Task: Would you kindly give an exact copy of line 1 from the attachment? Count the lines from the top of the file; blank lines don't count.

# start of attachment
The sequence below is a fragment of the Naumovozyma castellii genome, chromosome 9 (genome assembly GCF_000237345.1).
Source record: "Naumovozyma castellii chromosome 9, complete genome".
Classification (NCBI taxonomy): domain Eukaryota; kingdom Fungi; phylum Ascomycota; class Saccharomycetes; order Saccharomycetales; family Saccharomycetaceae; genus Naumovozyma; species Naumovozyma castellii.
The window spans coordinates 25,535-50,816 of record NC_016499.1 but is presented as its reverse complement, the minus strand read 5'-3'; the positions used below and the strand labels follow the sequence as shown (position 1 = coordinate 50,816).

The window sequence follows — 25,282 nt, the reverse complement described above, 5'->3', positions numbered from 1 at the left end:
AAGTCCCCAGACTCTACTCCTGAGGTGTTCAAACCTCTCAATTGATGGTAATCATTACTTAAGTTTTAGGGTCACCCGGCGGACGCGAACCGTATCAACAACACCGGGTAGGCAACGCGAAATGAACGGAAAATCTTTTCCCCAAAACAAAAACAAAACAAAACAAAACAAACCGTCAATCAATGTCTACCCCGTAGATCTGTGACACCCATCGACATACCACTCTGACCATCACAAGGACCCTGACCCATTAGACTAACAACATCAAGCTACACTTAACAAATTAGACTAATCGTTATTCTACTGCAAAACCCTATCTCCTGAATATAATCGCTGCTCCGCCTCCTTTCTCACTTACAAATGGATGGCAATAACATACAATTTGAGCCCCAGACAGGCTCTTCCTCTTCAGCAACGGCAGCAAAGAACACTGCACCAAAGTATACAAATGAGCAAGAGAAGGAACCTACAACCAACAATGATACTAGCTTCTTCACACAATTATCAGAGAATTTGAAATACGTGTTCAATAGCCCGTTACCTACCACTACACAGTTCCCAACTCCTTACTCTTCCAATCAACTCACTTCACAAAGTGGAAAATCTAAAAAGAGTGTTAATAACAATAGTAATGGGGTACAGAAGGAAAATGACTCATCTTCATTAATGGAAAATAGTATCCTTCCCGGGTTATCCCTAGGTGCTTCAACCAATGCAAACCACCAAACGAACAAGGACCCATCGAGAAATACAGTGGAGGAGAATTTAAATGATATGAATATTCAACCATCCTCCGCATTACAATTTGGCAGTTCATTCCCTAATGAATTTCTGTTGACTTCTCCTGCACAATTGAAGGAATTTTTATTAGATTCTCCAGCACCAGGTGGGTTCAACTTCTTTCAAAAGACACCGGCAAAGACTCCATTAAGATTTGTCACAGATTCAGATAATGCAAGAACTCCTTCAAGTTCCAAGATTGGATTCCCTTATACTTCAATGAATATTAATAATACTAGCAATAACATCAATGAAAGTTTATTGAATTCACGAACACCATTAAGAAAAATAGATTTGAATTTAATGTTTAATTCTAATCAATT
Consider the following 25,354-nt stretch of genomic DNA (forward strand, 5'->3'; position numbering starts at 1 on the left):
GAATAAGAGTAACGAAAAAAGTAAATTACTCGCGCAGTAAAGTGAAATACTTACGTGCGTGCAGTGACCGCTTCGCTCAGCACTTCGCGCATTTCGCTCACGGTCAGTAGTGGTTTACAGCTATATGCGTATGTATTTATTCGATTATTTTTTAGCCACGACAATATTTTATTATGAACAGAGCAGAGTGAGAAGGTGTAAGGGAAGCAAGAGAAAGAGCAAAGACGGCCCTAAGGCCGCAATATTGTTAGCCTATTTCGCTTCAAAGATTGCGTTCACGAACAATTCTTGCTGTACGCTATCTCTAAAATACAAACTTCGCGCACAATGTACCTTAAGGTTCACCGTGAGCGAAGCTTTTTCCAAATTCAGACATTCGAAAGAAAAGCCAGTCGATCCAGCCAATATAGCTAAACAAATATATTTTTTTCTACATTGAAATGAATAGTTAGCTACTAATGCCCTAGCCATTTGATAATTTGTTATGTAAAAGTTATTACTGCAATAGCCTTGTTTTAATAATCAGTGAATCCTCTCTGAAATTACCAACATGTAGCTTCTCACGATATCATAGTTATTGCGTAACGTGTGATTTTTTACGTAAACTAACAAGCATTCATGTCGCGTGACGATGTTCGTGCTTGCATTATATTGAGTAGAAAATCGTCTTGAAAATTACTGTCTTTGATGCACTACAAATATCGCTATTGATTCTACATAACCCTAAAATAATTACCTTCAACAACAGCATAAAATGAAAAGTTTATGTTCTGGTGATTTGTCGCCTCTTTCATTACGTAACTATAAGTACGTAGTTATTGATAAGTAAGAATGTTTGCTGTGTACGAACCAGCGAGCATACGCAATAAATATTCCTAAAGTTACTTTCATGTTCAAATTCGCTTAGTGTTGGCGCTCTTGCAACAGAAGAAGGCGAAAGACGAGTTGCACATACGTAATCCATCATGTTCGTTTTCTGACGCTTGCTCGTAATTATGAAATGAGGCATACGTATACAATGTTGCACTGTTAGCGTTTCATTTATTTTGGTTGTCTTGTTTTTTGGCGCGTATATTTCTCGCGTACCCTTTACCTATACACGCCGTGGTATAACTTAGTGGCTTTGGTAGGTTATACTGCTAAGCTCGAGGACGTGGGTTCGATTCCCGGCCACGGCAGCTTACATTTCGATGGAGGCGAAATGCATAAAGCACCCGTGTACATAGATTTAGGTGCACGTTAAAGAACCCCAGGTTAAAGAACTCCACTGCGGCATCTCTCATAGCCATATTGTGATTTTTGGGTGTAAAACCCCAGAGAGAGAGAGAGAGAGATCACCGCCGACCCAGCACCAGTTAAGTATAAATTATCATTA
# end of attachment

The sequence below is a fragment of the Naumovozyma castellii genome, chromosome 9 (genome assembly GCF_000237345.1).